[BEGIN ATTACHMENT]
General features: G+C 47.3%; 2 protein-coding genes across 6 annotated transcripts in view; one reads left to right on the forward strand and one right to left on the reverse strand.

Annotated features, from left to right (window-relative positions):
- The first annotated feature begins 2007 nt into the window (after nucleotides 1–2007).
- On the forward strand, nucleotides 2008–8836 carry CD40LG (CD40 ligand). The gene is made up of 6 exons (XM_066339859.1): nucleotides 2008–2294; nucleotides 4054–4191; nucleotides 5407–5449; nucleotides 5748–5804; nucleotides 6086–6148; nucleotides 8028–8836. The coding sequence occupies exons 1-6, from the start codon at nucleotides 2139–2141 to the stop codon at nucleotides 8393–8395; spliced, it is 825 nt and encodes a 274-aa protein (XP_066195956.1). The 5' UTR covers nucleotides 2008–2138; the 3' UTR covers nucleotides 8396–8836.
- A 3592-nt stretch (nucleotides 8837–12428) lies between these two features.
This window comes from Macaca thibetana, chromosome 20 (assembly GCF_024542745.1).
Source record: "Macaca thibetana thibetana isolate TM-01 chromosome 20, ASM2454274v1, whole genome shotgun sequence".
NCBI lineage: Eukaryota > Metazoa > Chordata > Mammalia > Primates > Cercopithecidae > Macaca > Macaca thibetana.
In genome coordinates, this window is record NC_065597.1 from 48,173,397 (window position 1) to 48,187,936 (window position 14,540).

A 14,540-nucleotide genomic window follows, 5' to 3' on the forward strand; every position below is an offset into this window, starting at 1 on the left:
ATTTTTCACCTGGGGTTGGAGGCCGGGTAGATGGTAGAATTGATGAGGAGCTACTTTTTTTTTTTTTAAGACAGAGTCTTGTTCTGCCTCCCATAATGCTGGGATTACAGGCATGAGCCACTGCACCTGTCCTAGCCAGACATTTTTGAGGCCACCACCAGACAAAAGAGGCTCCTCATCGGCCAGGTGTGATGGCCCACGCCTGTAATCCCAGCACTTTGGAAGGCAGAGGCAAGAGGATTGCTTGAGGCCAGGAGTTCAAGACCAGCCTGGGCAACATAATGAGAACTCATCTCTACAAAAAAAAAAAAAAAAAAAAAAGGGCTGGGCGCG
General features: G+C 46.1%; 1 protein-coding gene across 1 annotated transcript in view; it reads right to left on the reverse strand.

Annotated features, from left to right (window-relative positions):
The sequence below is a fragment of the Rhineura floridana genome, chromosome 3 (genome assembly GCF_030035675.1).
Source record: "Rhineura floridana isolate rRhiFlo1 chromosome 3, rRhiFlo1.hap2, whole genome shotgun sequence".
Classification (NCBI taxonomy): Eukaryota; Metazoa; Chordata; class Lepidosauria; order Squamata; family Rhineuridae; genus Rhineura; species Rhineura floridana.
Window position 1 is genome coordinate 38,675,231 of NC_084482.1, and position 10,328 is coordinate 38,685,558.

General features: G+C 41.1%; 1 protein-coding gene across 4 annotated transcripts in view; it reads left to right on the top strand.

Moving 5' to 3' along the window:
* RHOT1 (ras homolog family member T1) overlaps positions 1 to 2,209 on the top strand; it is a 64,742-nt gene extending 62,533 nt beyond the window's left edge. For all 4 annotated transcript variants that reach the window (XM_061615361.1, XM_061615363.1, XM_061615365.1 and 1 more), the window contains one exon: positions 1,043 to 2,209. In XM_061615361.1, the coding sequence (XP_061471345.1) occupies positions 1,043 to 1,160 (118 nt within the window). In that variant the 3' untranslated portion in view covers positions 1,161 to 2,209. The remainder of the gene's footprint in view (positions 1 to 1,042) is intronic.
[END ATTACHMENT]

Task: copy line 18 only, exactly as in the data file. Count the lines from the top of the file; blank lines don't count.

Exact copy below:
General features: G+C 41.1%; 1 protein-coding gene across 4 annotated transcripts in view; it reads left to right on the top strand.